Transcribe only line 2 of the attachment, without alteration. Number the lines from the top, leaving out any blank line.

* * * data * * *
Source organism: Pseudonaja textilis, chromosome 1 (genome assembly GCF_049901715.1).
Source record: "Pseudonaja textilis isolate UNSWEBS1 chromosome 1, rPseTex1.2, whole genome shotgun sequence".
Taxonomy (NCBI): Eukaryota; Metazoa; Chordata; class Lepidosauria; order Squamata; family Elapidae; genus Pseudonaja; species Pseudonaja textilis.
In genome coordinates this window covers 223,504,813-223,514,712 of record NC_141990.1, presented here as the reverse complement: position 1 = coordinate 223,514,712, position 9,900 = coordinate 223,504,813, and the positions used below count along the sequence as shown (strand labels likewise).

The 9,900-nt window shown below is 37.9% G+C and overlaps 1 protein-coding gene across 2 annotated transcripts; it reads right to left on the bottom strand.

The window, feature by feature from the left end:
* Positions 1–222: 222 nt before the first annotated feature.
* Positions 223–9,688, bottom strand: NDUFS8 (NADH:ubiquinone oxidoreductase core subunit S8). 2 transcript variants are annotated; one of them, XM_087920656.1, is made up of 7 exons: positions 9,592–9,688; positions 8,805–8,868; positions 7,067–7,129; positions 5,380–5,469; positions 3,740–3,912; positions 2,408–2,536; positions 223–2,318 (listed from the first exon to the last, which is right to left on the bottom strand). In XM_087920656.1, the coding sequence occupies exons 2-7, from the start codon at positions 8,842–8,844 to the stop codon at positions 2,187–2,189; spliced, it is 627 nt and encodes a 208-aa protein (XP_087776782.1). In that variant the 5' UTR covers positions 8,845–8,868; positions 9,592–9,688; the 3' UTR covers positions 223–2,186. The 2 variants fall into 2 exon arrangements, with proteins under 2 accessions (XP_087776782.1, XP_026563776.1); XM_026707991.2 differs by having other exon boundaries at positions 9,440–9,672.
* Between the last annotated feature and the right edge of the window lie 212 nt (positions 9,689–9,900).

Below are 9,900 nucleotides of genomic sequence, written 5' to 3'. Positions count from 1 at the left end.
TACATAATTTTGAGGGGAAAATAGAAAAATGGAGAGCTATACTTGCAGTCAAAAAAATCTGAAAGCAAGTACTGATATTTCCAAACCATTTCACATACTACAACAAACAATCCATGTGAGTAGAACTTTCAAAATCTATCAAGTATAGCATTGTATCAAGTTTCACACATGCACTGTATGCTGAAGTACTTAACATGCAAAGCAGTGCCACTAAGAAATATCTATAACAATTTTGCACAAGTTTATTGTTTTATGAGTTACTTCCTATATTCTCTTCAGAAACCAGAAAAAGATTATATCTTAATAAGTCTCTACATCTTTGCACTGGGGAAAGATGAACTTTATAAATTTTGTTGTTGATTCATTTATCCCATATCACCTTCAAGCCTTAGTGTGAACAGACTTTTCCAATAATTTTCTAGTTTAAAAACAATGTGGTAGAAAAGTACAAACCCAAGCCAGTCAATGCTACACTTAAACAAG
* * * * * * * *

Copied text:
Source record: "Pseudonaja textilis isolate UNSWEBS1 chromosome 1, rPseTex1.2, whole genome shotgun sequence".